Pip and Polly are the proud inheritors of Ava’s childhood collection of 1980s Cabbage Patch dolls, and last week they decided to take each doll in for a visit to the doctor. They do these visits periodically, designating one of the tables in our living room as an exam table and pulling out various utensils from the kitchen to serve as a stethoscope, an x-ray machine, etc. Pip usually takes the lead in this process, handing out roles to Polly and me and telling us what we should say at various points throughout the examination.
This time, Pip told me that I was to act as each doll’s parent and that I should bring them into the examination room and explain to them what will happen during their visit with the doctor. He then handed me the first doll – a girl with stringy blond hair who we’ve named Olivia – and led us into the living room. As I walked in and sat down on the couch with Olivia on my knee, I was thinking ahead to naptime and how I needed to get a lasagna made for dinner, put a load of laundry in the wash, clean up the dishes from breakfast and lunch, and do some writing for the week’s blog post during that time. After waiting in silence for a few seconds, Pip impatiently prompted me to start explaining to Olivia what he and Polly were going to do. Stuttering a bit to get my words out, I quickly said, “Um, Olivia, this is, um, Dr. Pip and Nurse Polly…”
Then I stopped, remembering as soon as the words had come out of my mouth that thirty-some years of enculturation create habits which are annoyingly hard to break.
Polly and Pip looked over at me in confusion. I took a breath, paused for a moment, and then made a correction: “I’m sorry Olivia, this is Dr. Pip and Dr. Polly.”
Taking care of Polly has brought me into direct and immediate contact with the mysterious world of women. While I thought I was ready for this, it turns out that, much like in rock climbing, there is a distinct difference between visualizing a route and executing the climb. From the ground it can be relatively easy to pick out the series of points one wants to hit, but up on the cliff, getting through those points is never that simple. With each move upward, new details emerge and new options appear, creating questions that challenge and complicate the previously established choices.
With Polly many of the daily questions are sartorial in nature. Dressing Pip each morning is relatively simple: I pull out of his drawer some variation of the same button-up shirt and khakis that I wear most days, throw on some athletic socks and tennis shoes, and run a brush through his hair. Polly’s wardrobe choices require a whole other set of considerations: Is today a dress day or a pants day? Do I put bloomers on if she’s wearing tights? Which pair of shoes is supposed to go with this outfit? How do I get these hair clips and hair bands in without her screaming in pain?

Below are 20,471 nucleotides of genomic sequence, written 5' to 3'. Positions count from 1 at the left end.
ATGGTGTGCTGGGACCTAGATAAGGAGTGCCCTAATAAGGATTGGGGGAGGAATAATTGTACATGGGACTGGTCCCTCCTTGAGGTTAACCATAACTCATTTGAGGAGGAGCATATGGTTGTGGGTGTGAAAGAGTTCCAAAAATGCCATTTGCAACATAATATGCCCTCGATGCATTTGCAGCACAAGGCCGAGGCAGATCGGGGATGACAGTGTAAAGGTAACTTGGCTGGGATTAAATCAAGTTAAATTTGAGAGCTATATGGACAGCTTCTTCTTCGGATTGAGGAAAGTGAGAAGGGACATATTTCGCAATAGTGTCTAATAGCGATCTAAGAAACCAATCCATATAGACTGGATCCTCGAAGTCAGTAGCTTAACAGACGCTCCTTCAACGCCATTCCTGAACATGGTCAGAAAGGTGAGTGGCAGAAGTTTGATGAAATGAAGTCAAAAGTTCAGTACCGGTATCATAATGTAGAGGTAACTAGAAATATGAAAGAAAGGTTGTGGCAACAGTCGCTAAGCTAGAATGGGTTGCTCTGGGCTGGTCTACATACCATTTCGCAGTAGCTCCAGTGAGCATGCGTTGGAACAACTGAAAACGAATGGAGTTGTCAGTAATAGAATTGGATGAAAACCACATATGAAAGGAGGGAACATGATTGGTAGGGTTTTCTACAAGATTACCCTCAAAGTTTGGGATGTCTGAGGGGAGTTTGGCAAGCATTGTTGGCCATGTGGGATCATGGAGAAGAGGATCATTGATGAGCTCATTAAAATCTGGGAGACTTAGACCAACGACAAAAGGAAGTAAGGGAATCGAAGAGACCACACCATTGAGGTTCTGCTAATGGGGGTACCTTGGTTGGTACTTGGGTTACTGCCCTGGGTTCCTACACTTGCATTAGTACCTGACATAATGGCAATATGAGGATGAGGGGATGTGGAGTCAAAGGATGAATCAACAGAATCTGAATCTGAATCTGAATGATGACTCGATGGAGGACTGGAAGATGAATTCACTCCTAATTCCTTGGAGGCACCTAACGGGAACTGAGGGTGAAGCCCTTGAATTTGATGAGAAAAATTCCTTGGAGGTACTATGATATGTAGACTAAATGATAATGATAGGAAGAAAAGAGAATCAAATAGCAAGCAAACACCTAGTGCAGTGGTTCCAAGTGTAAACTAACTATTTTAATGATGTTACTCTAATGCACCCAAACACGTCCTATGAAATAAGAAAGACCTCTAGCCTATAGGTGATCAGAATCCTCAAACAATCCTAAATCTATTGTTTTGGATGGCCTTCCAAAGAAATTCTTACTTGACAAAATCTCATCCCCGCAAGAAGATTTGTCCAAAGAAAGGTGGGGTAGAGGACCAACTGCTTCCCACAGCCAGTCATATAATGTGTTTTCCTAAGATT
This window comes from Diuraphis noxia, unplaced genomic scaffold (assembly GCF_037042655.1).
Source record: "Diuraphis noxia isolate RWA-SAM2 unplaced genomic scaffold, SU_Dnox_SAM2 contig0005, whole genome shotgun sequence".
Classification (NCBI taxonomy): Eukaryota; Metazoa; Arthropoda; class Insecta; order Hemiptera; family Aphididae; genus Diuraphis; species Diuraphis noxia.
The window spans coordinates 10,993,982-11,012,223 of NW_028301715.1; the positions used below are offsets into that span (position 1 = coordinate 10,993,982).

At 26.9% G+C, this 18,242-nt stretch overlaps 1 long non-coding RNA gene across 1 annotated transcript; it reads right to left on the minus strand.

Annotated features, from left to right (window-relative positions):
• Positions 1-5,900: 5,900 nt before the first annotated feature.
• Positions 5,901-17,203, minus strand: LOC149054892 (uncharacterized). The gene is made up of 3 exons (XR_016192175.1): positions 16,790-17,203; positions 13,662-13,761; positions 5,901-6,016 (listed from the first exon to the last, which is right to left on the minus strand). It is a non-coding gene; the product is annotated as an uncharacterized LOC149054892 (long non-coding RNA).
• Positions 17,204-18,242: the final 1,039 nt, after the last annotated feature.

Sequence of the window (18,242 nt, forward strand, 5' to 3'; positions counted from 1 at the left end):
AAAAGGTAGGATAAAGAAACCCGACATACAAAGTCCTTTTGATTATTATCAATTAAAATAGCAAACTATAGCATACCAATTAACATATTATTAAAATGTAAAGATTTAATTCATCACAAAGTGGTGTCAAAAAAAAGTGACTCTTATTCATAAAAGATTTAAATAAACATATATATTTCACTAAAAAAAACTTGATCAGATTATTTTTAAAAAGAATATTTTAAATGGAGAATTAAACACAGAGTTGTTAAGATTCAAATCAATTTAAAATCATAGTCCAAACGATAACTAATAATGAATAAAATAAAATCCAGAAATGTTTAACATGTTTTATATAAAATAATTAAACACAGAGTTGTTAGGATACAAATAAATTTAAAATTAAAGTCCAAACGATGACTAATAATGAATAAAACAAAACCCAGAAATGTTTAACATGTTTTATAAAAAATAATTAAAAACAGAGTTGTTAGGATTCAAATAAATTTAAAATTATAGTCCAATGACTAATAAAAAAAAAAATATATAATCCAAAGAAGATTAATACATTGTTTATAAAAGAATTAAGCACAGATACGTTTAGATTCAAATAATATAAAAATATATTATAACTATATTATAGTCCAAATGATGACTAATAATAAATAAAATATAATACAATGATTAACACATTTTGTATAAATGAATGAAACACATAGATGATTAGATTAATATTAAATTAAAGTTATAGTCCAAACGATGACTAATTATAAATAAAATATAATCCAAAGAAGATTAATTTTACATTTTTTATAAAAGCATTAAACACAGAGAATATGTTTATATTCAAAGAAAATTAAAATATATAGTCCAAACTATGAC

The questions take a more serious turn as intimations of sexuality appear: How short a dress am I willing to put on her? How low a top? Do I really want decals or words on the seat of her pants? What if they’re just flowers? And why do some people insist on putting halter tops on two-year-olds? Do girls become sex objects the moment they can stand on their own two feet?
Even more seriously, Polly’s presence in my life has made me hyper-aware of how many historical inequalities of power between men and women are still present in our lives. For example,
- In 2007, women in the United States earned an income that was only 80% of that received by men.1
- In 2008, only 35% of science and engineering positions in business or industry were held by women and only 15% of top-level managers were women.2
- Of the 535 seats in the 112th edition of the United States Congress, only 93 (17%) are held by women. 3
- 1 in 4 women will become a victim of intimate partner violence in their lifetimes. 4
Every day I think about these statistics and contemplate what they mean for Polly’s future. I wonder how I might prepare her to face these realities and what I might do to help her overcome some of the obstacles that create them.